Sheffield ski slope eyesore legal threat

Fly-tipping blights the former Sheffield Ski Village.
Fly-tipping blights the former Sheffield Ski Village.
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A Sheffield Council committee is being asked to order ‘any appropriate action’ including legal proceedings against the owners of the city’s former Ski Village site to get it cleaned up.

Council officers are demanding action to stop further tipping, removal of unauthorised rubbish and waste and for the owners to ‘remedy harm caused by the poor condition of the land, buildings and structures to the visual amenity of the area’.

In a recommendation to Sheffield Council’s planning committee, officers have asked members to ‘authorise any appropriate action including enforcement action, institution of legal proceedings and injunctive action if necessary’.

The condition of the former Ski Village has been a cause for concern after the main buildings were destroyed by a devastating fire in April last year.

The Ski Village was forced to close after the blaze and the site then attracted further vandalism, including arson attacks.

The owners have decided not to rebuild because of concern they may not be able to obtain insurance - and in the last 18 months the site has become covered by piles of rubbish.

In August, a letter was sent by Sheffield Council to the owners asking them to clear up and make the area secure, but it remains an ‘eyesore’.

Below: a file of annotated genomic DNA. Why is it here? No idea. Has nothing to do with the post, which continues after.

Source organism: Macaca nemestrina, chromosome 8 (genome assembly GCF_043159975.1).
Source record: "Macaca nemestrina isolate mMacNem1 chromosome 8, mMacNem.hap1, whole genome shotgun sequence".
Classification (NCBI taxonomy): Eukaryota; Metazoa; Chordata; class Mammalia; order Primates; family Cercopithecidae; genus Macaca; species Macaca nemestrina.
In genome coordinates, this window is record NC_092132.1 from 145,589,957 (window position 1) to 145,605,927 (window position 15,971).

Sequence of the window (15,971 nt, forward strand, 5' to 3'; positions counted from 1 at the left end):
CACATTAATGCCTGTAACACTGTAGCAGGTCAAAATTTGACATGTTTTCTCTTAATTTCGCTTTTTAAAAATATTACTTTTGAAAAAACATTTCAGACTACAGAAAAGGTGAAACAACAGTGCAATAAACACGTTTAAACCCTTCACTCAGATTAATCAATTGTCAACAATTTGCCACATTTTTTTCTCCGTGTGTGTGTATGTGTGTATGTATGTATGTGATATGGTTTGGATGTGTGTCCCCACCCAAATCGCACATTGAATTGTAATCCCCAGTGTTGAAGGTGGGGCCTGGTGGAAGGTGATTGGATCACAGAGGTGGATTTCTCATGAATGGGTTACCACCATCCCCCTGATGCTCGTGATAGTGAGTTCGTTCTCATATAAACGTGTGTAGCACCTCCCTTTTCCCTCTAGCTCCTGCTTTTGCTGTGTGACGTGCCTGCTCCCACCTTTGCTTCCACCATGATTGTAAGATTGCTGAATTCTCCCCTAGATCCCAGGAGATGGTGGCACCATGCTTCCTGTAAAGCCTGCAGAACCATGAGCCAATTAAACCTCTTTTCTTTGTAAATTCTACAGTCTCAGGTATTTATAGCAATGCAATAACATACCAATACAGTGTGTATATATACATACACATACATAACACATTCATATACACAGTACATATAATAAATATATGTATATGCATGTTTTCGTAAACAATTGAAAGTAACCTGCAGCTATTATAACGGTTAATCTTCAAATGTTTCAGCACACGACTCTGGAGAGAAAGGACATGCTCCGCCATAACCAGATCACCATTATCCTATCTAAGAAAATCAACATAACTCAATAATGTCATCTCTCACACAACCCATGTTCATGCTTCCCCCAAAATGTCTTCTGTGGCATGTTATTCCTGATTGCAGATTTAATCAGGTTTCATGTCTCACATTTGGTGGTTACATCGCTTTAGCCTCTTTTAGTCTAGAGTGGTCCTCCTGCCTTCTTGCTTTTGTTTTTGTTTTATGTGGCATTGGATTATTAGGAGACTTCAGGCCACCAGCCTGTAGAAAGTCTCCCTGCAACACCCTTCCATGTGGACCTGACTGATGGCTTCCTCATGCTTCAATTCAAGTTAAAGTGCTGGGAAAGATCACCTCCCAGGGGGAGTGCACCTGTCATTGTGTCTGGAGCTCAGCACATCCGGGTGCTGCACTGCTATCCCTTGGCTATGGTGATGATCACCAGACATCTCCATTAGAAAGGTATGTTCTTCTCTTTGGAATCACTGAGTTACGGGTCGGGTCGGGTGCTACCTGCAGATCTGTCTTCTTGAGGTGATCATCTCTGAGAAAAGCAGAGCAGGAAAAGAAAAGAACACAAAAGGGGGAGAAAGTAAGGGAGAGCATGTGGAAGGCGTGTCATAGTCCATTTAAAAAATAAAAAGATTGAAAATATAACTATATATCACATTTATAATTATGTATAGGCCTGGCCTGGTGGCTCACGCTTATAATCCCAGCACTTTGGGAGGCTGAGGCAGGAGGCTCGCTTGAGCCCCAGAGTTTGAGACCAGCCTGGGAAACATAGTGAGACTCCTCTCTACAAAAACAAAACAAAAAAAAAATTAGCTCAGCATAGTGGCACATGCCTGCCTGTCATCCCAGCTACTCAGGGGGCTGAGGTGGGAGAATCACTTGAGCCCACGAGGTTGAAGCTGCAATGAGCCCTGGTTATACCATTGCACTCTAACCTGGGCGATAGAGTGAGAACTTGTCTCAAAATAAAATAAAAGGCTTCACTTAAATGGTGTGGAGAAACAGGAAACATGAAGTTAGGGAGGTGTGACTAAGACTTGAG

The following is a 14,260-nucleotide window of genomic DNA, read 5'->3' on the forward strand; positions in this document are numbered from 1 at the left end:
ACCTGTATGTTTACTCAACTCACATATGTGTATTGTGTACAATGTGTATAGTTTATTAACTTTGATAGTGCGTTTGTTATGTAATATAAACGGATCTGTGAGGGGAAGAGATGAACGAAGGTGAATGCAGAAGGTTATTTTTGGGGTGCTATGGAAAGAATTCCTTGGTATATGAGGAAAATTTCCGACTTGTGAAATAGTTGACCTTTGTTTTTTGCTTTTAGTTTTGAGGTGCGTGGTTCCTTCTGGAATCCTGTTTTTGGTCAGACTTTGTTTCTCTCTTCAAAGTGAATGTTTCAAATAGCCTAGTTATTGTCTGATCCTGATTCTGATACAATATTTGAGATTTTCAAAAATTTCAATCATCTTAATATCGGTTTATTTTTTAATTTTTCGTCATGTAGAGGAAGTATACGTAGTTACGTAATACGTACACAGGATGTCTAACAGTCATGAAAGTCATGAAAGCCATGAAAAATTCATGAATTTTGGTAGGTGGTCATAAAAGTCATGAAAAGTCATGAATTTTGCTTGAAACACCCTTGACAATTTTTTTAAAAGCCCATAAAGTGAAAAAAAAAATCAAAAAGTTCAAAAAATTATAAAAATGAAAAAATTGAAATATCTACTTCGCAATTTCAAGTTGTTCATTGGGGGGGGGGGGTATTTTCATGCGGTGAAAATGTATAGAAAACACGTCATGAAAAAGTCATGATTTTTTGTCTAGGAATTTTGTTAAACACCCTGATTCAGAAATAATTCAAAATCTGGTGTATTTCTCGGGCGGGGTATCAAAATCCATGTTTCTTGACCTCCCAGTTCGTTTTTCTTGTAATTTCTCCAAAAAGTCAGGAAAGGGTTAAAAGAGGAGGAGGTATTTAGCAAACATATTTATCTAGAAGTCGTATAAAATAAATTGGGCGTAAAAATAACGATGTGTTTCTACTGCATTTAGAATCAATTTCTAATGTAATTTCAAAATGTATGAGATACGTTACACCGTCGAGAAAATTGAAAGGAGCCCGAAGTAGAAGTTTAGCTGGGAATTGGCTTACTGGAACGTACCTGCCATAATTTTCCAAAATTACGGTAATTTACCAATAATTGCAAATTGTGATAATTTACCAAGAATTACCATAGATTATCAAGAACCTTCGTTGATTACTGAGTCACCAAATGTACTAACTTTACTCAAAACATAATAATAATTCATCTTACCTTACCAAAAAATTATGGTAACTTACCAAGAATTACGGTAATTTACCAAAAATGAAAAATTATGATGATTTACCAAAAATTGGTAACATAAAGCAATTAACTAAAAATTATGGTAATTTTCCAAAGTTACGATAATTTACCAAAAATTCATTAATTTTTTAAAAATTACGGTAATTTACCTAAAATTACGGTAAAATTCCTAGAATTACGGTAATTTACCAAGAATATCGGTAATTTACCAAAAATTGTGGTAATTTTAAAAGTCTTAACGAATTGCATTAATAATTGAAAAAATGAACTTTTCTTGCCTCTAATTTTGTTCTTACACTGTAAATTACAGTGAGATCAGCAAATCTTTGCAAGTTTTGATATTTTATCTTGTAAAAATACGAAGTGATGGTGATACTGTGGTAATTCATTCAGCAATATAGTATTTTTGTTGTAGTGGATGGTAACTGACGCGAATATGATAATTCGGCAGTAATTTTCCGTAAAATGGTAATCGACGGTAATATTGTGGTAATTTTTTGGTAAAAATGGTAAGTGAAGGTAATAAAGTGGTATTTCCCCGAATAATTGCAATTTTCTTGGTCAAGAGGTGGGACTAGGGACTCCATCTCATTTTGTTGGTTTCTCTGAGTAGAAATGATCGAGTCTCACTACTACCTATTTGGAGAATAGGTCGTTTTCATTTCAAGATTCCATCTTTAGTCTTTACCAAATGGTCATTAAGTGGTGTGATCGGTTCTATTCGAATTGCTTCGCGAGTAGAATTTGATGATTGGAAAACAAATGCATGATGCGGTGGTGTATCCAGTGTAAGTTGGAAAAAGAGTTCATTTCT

In a report to the planning committee, council officers said some of the tipped material had been brought to the site by Pullan Homes – a company run by Ski Village owner Kevin Pullan.

Explanations for the tipping differed.

On one occasion, the company said it intended to ‘cap off’ the foundations of the former ski village buildings to make them safe.

But the company also said it was storing the waste at the Ski Village while it was ‘in transit’ between a building site at Daniel Hill, Upperthorpe, and another depot.

Sheffield Council planning officer Lee Brock said: “The planning service was contacted in February about the tipping of waste material on the land around what was by then a derelict ski village site.

“There are other concerns about the poor condition of the site due to arson attacks, vandalism, concerns about poor security, depreciating land values and the long- term viability of the site due to these issues.”

The land is owned by Sheffield Council but on a 99-year lease to the ski village, which has more than 60 years to run.

The council planning committee will consider the Ski Village report when its members meet next Tuesday afternoon.